2009 Ferrari Challenge at Le Circuit Mont-Tremblant – Click above for high-res image gallery
We've always found the idea of going on safari or a diving expedition rather intriguing. But while we can appreciate those willing to spend their precious vacation time and hard-earned cash to see nature's most beautiful creatures in their natural habitats, most of us here at Autoblog aren't exactly the nature-adventure types. We're car guys. The Ferrari Challenge... now that's more like it.
Like a lion in the Sahara or a bear in the forest, Ferraris belong on the race track. But the unfortunate reality is most end up sitting in tiled garages adjoining big mansions in prestigious locations. We get to see more than most, but more often than not they're perched on an auto show stand under floodlights and flash bulbs. So when Ferrari invited us to join them at the legendary Circuit Mont Tremblant for a round of wheel-to-wheel racing, we could hardly resist. Follow the jump for more.
Photos copyright ©2009 Noah Joseph / Weblogs, Inc.
Enzo Ferrari built quite a legacy for himself. But for better or worse, listening attentively to customer feedback wasn't part of it. (Just ask Ferruccio Lamborghini). But when the company's most valued customers began asking for an opportunity to go racing, ears in Maranello started to perk up. So in 1993, Ferrari established the Challenge series, initially pitting track-prepared 348s against each other in races officially sanctioned by the factory. The 348 gave way to the 355, which in turn gave way to the 360 and then the F430 of today. Along the way, the Ferrari Challenge series split into three individual championships, running separately in North America, Italy and Europe. At the end of each season, the best drivers from each come together in Italy for the World Finals. The Tremblant circuit, however, is the only Canadian venue on the calendar. And with good reason.
Some may recognize the Mont Tremblant name for the famous ski resort – a two-hour drive north-west of Montreal – but across the lake from the slopes, hidden in between the pines and maple trees is a jewel of motor racing history. The 15-turn track that snakes along over two and a half miles of Laurentian mountainside is so challenging that Michael Schumacher once called it the "Little Nürburgring." Initially constructed in 1964, the track hosted Can-Am and Indy races through the late '60s, and before its current home on Notre Dame island was built, the Canadian Grand Prix was held for two years at the Tremblant circuit in an alternating arrangement with neighboring Ontario's Mosport Park.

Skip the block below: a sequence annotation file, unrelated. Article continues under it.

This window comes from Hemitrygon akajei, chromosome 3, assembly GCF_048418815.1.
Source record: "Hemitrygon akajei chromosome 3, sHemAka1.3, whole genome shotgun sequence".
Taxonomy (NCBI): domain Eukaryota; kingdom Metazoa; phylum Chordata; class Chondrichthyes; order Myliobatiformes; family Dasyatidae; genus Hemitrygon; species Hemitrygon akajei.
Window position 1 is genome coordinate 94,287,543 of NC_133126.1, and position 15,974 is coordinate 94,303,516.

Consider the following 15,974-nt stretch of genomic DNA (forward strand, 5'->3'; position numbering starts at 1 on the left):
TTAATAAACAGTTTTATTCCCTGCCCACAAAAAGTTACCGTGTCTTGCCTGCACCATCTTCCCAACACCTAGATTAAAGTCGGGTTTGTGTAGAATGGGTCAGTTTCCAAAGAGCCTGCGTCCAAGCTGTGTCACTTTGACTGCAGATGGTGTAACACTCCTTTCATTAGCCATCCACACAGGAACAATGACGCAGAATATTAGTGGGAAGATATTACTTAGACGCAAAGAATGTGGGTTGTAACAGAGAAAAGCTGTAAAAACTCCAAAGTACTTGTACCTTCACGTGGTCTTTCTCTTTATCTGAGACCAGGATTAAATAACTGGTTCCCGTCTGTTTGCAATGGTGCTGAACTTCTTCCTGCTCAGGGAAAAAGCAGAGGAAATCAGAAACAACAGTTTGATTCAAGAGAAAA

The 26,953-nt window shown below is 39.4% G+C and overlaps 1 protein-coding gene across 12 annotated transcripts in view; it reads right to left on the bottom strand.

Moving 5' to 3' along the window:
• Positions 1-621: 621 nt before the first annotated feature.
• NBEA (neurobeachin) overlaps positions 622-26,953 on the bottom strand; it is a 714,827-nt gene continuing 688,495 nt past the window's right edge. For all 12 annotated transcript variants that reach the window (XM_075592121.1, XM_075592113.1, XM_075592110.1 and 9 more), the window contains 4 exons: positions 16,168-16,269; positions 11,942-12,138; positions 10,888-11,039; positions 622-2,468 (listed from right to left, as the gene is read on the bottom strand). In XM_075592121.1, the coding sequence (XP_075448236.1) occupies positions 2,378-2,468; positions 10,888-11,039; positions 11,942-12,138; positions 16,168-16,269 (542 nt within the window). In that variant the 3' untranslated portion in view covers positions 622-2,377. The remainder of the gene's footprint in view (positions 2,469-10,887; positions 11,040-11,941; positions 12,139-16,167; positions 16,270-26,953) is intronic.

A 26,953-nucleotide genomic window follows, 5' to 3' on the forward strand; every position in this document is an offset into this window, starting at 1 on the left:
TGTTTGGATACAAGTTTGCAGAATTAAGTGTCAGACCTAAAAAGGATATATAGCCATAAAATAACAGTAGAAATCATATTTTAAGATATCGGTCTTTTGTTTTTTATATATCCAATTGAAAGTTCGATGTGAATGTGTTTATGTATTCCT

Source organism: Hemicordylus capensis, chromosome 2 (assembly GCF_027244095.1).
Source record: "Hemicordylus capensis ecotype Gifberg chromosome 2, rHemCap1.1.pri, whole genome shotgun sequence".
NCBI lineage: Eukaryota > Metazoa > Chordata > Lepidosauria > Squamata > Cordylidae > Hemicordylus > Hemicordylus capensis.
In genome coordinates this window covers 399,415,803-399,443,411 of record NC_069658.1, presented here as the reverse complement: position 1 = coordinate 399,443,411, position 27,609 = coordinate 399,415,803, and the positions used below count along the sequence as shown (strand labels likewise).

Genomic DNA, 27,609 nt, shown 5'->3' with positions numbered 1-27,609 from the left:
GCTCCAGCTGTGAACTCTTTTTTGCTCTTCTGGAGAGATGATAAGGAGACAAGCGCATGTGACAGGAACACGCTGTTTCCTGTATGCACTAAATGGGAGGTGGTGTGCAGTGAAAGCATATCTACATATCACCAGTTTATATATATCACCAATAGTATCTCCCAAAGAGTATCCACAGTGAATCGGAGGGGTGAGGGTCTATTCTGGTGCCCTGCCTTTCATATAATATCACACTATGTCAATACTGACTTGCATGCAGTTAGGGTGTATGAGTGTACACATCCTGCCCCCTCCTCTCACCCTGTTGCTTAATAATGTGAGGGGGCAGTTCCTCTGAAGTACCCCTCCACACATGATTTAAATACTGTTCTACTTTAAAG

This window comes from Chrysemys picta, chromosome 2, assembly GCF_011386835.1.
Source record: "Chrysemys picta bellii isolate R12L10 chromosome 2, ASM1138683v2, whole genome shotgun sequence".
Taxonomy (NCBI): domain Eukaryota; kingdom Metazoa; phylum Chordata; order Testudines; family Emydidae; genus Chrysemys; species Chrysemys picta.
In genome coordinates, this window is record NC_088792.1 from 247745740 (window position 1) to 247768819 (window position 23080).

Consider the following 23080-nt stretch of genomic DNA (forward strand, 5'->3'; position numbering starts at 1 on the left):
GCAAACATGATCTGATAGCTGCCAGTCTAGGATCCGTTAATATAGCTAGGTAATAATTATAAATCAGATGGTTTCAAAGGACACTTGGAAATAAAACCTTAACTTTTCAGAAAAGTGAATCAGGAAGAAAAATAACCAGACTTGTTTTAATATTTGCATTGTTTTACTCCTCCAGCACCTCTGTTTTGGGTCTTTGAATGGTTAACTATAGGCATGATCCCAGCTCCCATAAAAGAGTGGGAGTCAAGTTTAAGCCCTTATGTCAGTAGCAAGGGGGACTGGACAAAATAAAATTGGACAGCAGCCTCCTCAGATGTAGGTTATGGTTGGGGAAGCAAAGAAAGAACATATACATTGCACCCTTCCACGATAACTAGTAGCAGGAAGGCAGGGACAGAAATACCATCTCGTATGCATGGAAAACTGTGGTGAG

Following decades of neglect, the Tremblant circuit has been renovated and put back to use since the turn of the millennium. Champ Cars returned to Tremblant two years ago before the race was dropped as part of the merger with the Indy Racing League, and the American Le Mans Series nearly held a race there in 2001 before canceling. Today, it's primarily used for amateur and junior racing events. In addition to the Jim Russell Racing Cchool that calls it home, Ferrari chose the venue to serve as the campus for its only driving school on this side of the Atlantic. And every year, Maranello rolls into the lakeside mountain village for the annual Ferrari Festival.
Although previous years included demonstrations of the FXX client development program and retired Formula One race cars, this year's event was strictly business as the F430 Challenge and its classic racing counterpart, the Shell Historic Challenge, took to the track.
While the F430 Challenge is contested between identically-equipped race-spec supercars, the Historic Challenge attracts a variety of classic machinery. To keep things fair, Ferrari's Corse Clienti department splits the Prancing Horses brought back from the pasture into two categories: those with drum brakes and those with discs. This past weekend, we caught a pair of 250 GTOs duking it out with a race-prepped 308 GTB and a 512 BB/LM. It's not every day that you get to see a classic automobile worth more than $10 million hammering it around a twisting, undulating grand prix circuit, let alone two of them. But when that day comes, you can bet it's going to be a memorable one -- like seeing your first Lion in the Sahara.